Raises for some, fewer hours of work for others, and job creation. Gosh, those are some terrifying predictions for changes in overtime rules.
This blog was originally posted on Daily Kos on June 15, 2015. Reprinted with permission.
About the Author: The author’s name is Laura Clawson. Laura Clawson has been a Daily Kos contributing editor since December 2006 and a Labor editor since 2011.
June 16th, 2015 | David Moberg
Fast food workers and their allies in New York City, supported by protestors elsewhere around the country, flooded public hearings in New York today with the message that they deserve at least $15 an hour. They testified before a wage board appointed at the behest of New York Gov. Andrew Cuomo to determine standards for fast food workers in the state.
The board’s work is taking place as a widening movement to raise minimum wages for the growing share of Americans in ill-paid jobs is both raising expectations and winning concrete victories. But the Fight for $15 campaign has also spurred action by many groups of low-wage workers, from home care aides to university adjunct teachers. And it is generating a complex new current within the broader labor movement that goes far beyond even their ambitious wage goals.
The Los Angeles city council’s vote last month to raise the minimum wage in the nation’s second largest city to $15 an hour by 2010 was the latest—but almost certainly not the last—in a series of major local victories by low-wage workers and their advocates that started last year in SeaTac, Washington. The movement then won victories in Seattle, San Francisco and other local jurisdictions. Popular movements in other cities, such as St. Louis and Kansas City, are close to pressuring local legislators to set a minimum wage of $15 an hour.
Some employers, most recently Chipotle, are apparently reading the writing on the wall and improving pay, benefits and work rules (though generally offering much less than workers want).
In Los Angeles, more than 40 percent of its workforce, which has a high proportion of service workers, earn near California’s current state minimum wage of $9 an hour (or less for some tipped employees and for victims of employers’ wage theft, estimated in Los Angeles as afflicting nearly one-fifth of the low-wage workforce).
They also rely heavily on public assistance programs to survive. Such aid effectively amounts to taxpayer subsidies of nearly $7 billion a year across the country to companies like McDonald’s to support the substandard wages of non-managerial fast food workers in the U.S., according to the University of California at Berkeley Center for Labor Research and Education.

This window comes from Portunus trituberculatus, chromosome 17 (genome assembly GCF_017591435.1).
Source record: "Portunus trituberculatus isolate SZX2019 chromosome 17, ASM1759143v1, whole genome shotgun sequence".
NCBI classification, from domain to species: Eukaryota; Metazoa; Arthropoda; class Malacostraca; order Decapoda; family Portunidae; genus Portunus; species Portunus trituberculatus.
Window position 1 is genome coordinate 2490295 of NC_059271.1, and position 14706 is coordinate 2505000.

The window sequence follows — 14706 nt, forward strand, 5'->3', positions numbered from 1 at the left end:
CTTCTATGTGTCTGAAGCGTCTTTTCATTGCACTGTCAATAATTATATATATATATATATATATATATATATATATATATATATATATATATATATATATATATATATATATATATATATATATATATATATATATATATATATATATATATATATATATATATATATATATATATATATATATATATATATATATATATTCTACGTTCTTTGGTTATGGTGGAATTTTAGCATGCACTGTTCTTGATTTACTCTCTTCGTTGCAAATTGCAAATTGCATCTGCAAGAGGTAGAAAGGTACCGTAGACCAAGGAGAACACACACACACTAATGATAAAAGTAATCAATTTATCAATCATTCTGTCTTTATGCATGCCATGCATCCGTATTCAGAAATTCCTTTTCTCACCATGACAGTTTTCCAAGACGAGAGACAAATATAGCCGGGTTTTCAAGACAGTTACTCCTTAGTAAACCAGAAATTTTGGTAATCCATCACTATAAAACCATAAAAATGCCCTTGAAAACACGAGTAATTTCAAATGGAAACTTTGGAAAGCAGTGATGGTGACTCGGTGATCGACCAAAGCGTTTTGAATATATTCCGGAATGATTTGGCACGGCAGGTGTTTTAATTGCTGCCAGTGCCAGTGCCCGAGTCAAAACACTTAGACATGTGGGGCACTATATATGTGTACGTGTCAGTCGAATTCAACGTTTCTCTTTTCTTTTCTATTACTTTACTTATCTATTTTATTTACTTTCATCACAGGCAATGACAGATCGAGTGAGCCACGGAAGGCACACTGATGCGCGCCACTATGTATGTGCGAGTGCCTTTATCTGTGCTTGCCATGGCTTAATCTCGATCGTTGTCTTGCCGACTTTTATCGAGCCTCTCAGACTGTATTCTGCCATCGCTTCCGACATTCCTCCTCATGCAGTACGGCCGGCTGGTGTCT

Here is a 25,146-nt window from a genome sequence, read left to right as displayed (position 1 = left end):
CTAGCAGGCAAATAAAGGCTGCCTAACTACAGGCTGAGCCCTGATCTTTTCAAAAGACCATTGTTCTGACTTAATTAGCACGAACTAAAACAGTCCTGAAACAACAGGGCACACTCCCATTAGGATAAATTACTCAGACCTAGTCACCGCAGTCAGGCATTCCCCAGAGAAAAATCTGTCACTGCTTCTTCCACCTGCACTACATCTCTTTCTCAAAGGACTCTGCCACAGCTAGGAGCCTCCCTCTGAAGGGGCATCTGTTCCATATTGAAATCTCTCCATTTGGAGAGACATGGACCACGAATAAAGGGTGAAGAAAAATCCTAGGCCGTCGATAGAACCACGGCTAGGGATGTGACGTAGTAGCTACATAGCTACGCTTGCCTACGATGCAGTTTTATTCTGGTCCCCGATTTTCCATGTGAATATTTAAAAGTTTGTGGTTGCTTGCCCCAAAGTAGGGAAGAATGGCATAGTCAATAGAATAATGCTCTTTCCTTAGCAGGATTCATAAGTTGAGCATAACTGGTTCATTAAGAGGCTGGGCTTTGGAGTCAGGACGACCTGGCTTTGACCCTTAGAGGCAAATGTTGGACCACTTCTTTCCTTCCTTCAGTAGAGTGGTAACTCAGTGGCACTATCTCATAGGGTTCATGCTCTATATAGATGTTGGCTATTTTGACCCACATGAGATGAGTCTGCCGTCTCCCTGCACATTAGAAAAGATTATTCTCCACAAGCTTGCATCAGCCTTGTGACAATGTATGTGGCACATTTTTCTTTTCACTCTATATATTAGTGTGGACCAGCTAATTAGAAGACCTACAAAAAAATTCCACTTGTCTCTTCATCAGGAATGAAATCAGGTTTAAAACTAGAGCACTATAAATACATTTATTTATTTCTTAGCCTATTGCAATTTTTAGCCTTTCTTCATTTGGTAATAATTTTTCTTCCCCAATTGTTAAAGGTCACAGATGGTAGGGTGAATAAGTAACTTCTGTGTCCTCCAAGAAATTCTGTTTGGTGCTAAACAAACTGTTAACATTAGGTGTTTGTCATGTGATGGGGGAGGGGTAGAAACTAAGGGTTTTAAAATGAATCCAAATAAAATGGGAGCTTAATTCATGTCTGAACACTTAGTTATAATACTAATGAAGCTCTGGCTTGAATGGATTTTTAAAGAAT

The contemporary movement to “raise the wage” has roots that are often run deep and wide—for example, in Los Angeles, traditional unions, worker centers and other non-union worker organizations, non-profit research and advocacy groups, faith organizations, immigrant and civil rights groups and dozens of other allies are participating in the movement. Last year, Los Angeles Mayor Eric Garcetti advocated raising the minimum to $13.25, but he missed the wave of public opinion that swept away his by then passé proposal. In a poll of Los Angeles residents, 69 percent favored a strong package of workplace improvements, including a minimum of $15.25 an hour.
In Los Angeles, more than 100 groups formed the Raise the Wage coalition. Many of them had been involved in living wage battles or other campaigns to raise wages for specific groups of workers, such as hotel employees or people working at the publicly-subsidized LAX airport, or to raise awareness of how many employers cheated their employees. As a result of their work, the new law covers every worker and establishes an enforcement agency for the first time.
The coalition drew on studies of the economics of raising the minimum from the Berkeley Center, the Economic Policy Institute and the non-governmental think tank the Economic Roundtable (collaborating with two UCLA research institutes) that promised little or no loss of jobs, an economic shot in the arm (especially in poor areas) and a boost in economic well-being for more than 40 percent of Angelenos.